wide enough to stick one's tail through and not all the strength of an ape could enlarge
I am supposed to have made uncommonly little noise, as I was later informed,
from which the conclusion was drawn that I would either soon die or if I managed to
survive the first critical period would be very amenable to training. I did survive this
period. Hopelessly so
ing, painfully hunting for fleas, apathetically licking a
cocoanut, beating my skull against the locker, sticking out my tongue at anyone who
came near me -- that was how I filled in time at first in my new life. But over and
above it all only the one feeling: no way out. Of course what I felt then as an ape I can
epresent now only in human terms, and therefore I misrepresent it, but although I
cannot reach back to the truth of the old ape life, there is no doubt that it lies
somewhere in the direction I have indicated.
Until then I had had so many ways out of everything, and now I had none. I was
pinned down. Had I been nailed down, my right to free movement would not have
een lessened. Why so? Scratch your flesh raw between your toes, but you won't find
the answer. Press yourself against the bar behind you till it nearly cuts you in two, you
won't find the answer. I had no way out but I had to devise one, for without it I could
not live. All the time facing that locker -- I should certainly have perished. Yet as far as
Hagenbeck was concerned, the place for apes was in front of a
Answered Same Day Aug 21, 2021


Somudranil answered on Aug 23 2021
143 Votes
Last Name:         1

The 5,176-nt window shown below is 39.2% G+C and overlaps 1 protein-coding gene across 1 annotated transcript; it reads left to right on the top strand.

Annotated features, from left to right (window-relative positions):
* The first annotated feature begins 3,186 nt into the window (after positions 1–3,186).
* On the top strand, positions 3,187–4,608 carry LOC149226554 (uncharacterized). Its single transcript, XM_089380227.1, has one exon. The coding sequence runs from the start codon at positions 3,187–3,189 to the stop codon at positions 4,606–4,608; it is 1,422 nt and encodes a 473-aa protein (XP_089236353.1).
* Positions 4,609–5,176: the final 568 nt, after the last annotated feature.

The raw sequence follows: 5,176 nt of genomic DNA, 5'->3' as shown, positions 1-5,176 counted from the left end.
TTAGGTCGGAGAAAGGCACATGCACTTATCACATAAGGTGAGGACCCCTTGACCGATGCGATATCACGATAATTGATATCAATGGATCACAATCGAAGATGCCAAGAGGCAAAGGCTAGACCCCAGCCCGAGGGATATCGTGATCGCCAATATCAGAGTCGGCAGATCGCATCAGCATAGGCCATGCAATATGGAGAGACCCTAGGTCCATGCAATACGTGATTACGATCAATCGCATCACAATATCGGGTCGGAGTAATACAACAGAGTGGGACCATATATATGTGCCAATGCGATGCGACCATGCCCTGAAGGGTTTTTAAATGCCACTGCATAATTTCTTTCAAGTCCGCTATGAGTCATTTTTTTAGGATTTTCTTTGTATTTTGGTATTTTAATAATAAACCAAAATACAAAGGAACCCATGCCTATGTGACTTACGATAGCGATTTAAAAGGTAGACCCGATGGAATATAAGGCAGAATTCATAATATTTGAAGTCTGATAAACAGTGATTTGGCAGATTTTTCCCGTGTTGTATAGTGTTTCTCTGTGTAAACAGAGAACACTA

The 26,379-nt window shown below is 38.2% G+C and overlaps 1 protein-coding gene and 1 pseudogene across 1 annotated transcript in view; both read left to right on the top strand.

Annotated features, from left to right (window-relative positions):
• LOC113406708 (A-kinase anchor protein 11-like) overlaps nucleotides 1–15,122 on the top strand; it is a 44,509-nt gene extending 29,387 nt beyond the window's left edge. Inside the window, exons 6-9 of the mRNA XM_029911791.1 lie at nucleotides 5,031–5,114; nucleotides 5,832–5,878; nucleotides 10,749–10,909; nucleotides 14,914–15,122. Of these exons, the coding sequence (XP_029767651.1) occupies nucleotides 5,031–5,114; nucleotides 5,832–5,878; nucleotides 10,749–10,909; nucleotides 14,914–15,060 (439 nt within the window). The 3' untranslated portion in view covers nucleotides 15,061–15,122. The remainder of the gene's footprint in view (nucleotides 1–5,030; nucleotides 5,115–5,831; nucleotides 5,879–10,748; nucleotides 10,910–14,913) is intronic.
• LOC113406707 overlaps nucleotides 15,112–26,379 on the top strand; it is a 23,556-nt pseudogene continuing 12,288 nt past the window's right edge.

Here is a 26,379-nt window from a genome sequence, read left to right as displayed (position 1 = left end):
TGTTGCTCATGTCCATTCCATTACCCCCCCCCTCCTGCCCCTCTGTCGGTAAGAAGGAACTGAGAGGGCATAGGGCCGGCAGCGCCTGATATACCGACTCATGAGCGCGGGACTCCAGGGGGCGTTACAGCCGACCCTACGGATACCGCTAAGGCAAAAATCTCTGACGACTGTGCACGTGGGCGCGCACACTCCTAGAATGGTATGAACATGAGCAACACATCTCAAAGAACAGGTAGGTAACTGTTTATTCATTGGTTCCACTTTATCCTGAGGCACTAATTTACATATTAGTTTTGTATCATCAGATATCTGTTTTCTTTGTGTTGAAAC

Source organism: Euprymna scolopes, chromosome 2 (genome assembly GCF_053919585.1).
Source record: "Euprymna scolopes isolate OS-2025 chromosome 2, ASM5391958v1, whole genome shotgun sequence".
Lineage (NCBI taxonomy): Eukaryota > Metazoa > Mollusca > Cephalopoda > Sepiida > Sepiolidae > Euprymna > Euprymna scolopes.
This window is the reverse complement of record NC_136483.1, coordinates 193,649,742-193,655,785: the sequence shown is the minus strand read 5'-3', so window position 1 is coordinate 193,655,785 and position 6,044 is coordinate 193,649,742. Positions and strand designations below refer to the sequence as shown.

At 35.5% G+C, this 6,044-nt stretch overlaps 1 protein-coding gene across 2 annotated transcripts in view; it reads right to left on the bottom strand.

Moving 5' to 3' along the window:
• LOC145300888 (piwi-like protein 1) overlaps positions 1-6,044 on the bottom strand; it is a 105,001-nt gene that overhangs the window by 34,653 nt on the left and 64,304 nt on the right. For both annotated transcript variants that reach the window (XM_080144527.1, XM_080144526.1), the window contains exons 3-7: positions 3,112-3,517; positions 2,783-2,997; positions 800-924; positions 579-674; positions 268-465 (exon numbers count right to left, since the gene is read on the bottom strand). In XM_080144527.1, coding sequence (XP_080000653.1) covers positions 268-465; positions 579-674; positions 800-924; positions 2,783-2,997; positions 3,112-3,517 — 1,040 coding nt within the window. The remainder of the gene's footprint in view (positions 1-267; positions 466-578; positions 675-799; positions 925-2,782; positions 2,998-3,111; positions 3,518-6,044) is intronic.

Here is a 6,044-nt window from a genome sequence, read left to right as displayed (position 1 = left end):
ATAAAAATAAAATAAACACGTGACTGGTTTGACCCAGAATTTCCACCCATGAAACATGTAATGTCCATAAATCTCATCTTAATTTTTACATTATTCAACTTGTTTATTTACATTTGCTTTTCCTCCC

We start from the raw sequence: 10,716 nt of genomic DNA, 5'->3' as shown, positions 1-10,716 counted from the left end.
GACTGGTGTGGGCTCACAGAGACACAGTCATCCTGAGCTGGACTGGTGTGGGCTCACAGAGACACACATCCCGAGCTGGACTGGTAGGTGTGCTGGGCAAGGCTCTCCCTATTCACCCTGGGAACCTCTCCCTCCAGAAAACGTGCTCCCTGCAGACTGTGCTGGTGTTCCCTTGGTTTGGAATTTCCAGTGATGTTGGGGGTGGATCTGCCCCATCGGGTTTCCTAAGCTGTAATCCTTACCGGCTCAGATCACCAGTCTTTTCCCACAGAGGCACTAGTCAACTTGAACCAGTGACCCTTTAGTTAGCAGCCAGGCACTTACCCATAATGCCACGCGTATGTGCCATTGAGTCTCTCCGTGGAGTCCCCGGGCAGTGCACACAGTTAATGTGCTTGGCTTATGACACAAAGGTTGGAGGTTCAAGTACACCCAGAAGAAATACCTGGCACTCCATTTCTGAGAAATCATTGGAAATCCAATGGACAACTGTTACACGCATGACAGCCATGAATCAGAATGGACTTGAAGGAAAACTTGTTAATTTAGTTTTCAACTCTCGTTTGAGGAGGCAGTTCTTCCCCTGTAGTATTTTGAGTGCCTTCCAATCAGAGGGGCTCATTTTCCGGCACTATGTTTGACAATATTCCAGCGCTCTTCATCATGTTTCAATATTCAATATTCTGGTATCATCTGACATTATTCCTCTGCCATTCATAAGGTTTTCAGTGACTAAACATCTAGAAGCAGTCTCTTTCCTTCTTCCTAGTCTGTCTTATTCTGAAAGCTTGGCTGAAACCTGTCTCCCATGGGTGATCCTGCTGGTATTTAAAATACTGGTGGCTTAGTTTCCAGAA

Title: Honoured Members of the Academy! (Franz Kafka)
Table of Contents
Introduction    3
Understanding the story    3
Analysis    5
Author’s intention of satirising the society through stylistic elements    6
Conclusion    7
Works Cited    8
Franz Kafka is known to dwell upon common themes in his short stories. His accounts are a more profound translation of contemporary society. Kafka has satirized his public, which he thinks to be futile, and shallow from numerous points of view in accordance to his notions. Alienation of an individual from his own family often builds up the reflective screen in his story. Estrangement of oneself from religion, humankind and society likewise contain the subjects of his short stories. As Kafka sees the world, he just observes bewilderment notwithstanding humankind, in the wake of the innovative age. Kafka’s fantastical and absurd storylines are often developed from this element of confusion that prevails over the society. It has been observed by critics that Kafka’s stories often describe weird and uncanny behaviours or desires of humankind, which is much distu